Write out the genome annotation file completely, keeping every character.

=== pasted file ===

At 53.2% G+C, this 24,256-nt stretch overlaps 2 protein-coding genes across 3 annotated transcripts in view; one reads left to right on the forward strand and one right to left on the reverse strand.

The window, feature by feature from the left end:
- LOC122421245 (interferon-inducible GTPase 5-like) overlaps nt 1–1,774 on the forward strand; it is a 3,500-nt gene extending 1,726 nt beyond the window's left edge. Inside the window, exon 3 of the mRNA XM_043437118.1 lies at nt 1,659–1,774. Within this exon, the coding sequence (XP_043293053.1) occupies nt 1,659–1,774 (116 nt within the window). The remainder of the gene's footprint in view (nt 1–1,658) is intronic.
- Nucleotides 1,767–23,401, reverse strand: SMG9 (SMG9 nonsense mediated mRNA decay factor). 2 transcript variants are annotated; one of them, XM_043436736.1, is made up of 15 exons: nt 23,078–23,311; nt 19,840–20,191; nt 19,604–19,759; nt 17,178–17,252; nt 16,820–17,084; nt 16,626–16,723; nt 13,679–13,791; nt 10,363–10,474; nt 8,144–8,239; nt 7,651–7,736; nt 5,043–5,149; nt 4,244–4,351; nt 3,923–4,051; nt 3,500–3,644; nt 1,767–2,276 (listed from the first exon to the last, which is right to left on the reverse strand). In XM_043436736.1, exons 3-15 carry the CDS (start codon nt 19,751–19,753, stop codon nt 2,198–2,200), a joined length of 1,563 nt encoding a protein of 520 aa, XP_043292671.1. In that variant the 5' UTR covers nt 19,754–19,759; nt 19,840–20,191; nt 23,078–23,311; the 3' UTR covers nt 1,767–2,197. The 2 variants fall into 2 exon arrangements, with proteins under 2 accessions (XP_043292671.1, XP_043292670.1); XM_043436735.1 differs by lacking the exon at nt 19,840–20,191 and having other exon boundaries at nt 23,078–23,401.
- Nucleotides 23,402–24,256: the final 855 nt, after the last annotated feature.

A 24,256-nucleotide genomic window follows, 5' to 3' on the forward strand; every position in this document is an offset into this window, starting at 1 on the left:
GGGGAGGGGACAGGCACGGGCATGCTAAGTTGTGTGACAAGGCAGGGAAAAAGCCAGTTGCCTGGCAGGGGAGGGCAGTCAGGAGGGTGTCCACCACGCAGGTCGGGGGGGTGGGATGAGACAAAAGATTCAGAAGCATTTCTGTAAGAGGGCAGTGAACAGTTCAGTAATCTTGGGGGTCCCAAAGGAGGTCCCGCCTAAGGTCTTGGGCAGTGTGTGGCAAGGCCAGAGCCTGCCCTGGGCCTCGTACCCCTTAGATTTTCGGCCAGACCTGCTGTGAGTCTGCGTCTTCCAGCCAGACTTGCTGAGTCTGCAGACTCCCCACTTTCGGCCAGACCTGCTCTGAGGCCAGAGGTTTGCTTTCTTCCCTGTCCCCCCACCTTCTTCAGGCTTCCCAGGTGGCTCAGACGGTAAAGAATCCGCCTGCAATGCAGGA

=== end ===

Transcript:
At 53.2% G+C, this 24,256-nt stretch overlaps 2 protein-coding genes across 3 annotated transcripts in view; one reads left to right on the forward strand and one right to left on the reverse strand.

The window, feature by feature from the left end:
- LOC122421245 (interferon-inducible GTPase 5-like) overlaps nt 1–1,774 on the forward strand; it is a 3,500-nt gene extending 1,726 nt beyond the window's left edge. Inside the window, exon 3 of the mRNA XM_043437118.1 lies at nt 1,659–1,774. Within this exon, the coding sequence (XP_043293053.1) occupies nt 1,659–1,774 (116 nt within the window). The remainder of the gene's footprint in view (nt 1–1,658) is intronic.
- Nucleotides 1,767–23,401, reverse strand: SMG9 (SMG9 nonsense mediated mRNA decay factor). 2 transcript variants are annotated; one of them, XM_043436736.1, is made up of 15 exons: nt 23,078–23,311; nt 19,840–20,191; nt 19,604–19,759; nt 17,178–17,252; nt 16,820–17,084; nt 16,626–16,723; nt 13,679–13,791; nt 10,363–10,474; nt 8,144–8,239; nt 7,651–7,736; nt 5,043–5,149; nt 4,244–4,351; nt 3,923–4,051; nt 3,500–3,644; nt 1,767–2,276 (listed from the first exon to the last, which is right to left on the reverse strand). In XM_043436736.1, exons 3-15 carry the CDS (start codon nt 19,751–19,753, stop codon nt 2,198–2,200), a joined length of 1,563 nt encoding a protein of 520 aa, XP_043292671.1. In that variant the 5' UTR covers nt 19,754–19,759; nt 19,840–20,191; nt 23,078–23,311; the 3' UTR covers nt 1,767–2,197. The 2 variants fall into 2 exon arrangements, with proteins under 2 accessions (XP_043292671.1, XP_043292670.1); XM_043436735.1 differs by lacking the exon at nt 19,840–20,191 and having other exon boundaries at nt 23,078–23,401.
- Nucleotides 23,402–24,256: the final 855 nt, after the last annotated feature.

A 24,256-nucleotide genomic window follows, 5' to 3' on the forward strand; every position in this document is an offset into this window, starting at 1 on the left:
GGGGAGGGGACAGGCACGGGCATGCTAAGTTGTGTGACAAGGCAGGGAAAAAGCCAGTTGCCTGGCAGGGGAGGGCAGTCAGGAGGGTGTCCACCACGCAGGTCGGGGGGGTGGGATGAGACAAAAGATTCAGAAGCATTTCTGTAAGAGGGCAGTGAACAGTTCAGTAATCTTGGGGGTCCCAAAGGAGGTCCCGCCTAAGGTCTTGGGCAGTGTGTGGCAAGGCCAGAGCCTGCCCTGGGCCTCGTACCCCTTAGATTTTCGGCCAGACCTGCTGTGAGTCTGCGTCTTCCAGCCAGACTTGCTGAGTCTGCAGACTCCCCACTTTCGGCCAGACCTGCTCTGAGGCCAGAGGTTTGCTTTCTTCCCTGTCCCCCCACCTTCTTCAGGCTTCCCAGGTGGCTCAGACGGTAAAGAATCCGCCTGCAATGCAGGA